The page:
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SSL/TLS Encryption Offloading

SSL/TLS Encryption makes sure that the data transmitted over the internet is safe & encrypted. SSL/TLS certificate enables trusts and establish a secure connection with the server. Know more about how SSL Encryption works and how to enable it.

Reverse Proxy Rate Limiting

What is SSL encryption?

SSL encryption is a method of securely transmitting data over the internet. This is attained using public key cryptography. When a server receives an encrypted request using the SSL protocol, it has to decrypt the request to know its contents to figure out an appropriate response, encrypt the response and send it back to the requesting client. This task of encryption-decryption is computationally expensive. This can cause consumption of a lot of CPU’s resources, thus increasing the load on the servers.

SSL offloading is a method that provides a solution to this problem. By utilizing the feature of SSL offloading in a reverse proxy server, the user’s server is relieved from the encryption-decryption duties as it receives a decrypted HTTPS, i.e., HTTP request. The reverse proxy server handles the decryption of incoming requests and encryption of outgoing responses.

How does SSL encryption work?

Let’s consider a scenario where a number of requests encrypted using SSL protocol are sent to the user’s server(s):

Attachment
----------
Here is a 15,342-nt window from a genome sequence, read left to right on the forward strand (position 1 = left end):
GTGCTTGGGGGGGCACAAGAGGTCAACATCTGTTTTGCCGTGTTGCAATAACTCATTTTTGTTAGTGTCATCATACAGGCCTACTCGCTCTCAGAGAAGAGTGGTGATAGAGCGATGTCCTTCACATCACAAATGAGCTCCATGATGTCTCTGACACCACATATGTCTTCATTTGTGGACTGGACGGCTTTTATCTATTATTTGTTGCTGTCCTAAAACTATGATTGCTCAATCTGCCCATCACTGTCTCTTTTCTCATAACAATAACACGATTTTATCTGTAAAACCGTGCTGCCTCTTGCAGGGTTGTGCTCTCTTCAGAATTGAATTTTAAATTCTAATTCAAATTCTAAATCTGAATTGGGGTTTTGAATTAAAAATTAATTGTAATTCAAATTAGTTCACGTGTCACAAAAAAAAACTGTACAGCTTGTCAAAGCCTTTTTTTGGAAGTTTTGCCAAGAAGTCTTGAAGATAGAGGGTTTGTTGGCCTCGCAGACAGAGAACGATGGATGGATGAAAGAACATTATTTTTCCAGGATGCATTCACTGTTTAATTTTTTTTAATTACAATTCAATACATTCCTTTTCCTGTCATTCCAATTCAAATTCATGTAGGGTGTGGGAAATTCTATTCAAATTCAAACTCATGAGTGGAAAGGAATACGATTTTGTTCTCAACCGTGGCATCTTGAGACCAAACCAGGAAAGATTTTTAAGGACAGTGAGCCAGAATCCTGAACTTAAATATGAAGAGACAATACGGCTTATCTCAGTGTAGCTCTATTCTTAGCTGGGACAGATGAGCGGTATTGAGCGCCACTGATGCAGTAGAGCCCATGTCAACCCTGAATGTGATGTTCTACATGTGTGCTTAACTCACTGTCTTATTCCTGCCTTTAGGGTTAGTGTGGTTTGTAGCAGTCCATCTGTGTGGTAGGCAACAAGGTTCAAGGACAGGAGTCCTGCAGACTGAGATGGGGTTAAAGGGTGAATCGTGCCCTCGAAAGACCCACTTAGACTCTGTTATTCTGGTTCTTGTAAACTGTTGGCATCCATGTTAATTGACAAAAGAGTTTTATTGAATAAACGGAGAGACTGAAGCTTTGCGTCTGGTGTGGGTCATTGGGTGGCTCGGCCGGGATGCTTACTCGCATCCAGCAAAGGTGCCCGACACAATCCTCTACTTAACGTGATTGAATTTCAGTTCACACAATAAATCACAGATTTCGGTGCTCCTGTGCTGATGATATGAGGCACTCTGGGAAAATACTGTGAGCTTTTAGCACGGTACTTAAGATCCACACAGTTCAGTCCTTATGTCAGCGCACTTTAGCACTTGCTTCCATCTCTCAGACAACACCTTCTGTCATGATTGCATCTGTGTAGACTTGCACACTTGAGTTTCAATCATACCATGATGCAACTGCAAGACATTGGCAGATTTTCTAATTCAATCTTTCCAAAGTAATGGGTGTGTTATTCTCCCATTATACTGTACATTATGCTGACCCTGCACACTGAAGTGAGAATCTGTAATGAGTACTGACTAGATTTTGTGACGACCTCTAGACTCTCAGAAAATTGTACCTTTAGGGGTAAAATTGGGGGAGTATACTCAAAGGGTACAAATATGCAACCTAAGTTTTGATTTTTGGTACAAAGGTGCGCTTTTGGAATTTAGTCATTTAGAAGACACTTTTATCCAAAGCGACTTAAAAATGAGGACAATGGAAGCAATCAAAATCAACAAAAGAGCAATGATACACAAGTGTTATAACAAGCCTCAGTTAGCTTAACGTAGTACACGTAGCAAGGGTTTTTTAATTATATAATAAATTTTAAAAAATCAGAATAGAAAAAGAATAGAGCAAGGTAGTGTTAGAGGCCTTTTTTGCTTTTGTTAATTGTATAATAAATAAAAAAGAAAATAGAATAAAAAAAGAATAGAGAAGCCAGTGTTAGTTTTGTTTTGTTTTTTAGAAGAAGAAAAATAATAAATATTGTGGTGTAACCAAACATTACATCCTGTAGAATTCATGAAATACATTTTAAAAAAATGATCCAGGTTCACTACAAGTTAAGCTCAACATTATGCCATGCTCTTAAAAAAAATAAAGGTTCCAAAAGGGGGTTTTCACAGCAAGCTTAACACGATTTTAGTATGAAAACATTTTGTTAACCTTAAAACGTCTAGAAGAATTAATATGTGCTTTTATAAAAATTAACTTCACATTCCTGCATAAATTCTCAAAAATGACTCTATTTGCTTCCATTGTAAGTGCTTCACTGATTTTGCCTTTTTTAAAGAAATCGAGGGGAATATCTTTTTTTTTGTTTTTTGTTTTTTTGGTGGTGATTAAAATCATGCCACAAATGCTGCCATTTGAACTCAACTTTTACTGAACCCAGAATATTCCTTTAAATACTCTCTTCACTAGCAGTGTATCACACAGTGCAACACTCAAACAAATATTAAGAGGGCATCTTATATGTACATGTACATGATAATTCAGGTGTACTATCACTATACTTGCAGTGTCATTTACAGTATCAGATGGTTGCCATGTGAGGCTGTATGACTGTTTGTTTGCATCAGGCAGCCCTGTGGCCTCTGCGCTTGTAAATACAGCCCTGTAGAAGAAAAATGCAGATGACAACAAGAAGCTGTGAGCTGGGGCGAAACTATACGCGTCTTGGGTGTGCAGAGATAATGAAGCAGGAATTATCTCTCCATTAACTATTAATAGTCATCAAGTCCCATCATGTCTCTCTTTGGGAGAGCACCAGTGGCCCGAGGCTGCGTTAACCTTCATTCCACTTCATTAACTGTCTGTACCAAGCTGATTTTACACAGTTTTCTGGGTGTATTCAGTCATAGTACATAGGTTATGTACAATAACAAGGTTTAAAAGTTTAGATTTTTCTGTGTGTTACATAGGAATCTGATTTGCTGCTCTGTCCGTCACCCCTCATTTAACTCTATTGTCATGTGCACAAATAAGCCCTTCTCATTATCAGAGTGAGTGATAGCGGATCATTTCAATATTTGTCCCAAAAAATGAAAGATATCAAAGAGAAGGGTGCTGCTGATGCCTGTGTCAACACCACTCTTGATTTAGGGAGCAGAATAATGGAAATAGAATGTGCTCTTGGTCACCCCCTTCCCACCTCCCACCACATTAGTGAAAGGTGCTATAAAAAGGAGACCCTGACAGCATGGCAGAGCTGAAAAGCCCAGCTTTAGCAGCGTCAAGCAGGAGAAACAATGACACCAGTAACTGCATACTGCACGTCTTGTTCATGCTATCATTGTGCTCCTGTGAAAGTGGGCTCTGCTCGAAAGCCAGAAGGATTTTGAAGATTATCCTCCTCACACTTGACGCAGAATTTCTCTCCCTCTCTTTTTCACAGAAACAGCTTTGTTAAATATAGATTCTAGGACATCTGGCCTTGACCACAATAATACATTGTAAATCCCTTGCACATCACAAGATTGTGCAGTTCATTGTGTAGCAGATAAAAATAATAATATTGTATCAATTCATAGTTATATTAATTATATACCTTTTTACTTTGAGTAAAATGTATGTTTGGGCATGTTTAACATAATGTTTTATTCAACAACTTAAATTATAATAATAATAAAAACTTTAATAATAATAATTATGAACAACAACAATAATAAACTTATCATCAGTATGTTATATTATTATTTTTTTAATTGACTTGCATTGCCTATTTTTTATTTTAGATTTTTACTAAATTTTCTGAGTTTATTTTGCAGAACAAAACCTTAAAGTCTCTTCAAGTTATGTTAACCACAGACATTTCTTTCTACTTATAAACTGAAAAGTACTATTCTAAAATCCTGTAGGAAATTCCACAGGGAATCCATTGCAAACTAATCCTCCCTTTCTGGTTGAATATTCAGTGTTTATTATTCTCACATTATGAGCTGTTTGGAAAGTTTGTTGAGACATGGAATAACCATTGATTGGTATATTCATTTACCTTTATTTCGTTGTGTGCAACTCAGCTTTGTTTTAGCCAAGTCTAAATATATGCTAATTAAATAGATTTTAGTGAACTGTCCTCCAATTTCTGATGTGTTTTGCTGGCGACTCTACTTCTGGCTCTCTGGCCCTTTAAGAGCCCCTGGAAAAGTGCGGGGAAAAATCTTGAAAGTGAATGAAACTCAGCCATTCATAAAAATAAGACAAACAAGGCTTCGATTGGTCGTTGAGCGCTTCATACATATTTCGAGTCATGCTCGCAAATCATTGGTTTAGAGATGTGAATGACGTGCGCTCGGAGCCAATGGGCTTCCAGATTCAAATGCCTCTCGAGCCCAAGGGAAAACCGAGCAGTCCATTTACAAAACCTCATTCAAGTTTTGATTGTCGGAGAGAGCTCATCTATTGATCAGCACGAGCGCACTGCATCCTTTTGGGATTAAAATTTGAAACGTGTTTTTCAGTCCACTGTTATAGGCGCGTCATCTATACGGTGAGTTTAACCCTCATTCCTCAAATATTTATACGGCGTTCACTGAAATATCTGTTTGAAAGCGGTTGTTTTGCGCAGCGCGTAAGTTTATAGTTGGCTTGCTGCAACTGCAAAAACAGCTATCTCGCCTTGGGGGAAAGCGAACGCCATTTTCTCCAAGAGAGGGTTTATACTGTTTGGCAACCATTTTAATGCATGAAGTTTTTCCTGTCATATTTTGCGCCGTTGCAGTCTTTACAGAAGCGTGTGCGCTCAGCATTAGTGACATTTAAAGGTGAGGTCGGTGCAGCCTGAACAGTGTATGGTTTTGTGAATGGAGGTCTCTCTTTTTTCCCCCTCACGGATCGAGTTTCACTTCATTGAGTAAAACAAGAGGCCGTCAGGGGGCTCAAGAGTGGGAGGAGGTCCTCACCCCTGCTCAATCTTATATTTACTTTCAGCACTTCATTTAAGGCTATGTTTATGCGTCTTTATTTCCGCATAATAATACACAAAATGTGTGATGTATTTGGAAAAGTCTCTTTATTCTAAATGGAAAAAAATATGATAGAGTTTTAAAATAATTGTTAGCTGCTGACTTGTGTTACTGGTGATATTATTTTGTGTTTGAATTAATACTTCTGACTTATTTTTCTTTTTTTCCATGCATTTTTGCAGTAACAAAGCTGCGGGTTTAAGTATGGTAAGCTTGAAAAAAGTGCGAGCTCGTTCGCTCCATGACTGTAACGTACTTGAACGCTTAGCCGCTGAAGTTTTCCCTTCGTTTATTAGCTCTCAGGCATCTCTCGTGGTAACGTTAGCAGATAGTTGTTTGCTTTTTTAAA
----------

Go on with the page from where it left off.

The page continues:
In this way, the SSL offloading feature reduces the load on the user’s server(s) in the backend.

Use-Case Scenario: SSL Offloading on Reverse Proxy Server

    Let’s take the example of one of our customers who configured a reverse proxy server onto his machine using our product. The client had enabled the feature of SSL/TLS encryption offloading.

    Consider a scenario where the customer receives a multitude of HTTPS requests to his servers in the backend referred to using the proxy links he configured. In such cases, as the task of decryption of requests is computationally expensive, it is taken care of by the reverse proxy server. The server decrypts the requests it receives and forwards them to the backend server(s) of the customer (as HTTP requests). The backend servers send an appropriate response to the forwarded request, which is, ultimately, encrypted by the reverse proxy server using public key cryptography before delivering it to the requesting client.

SSL Encryption Use Case Flow

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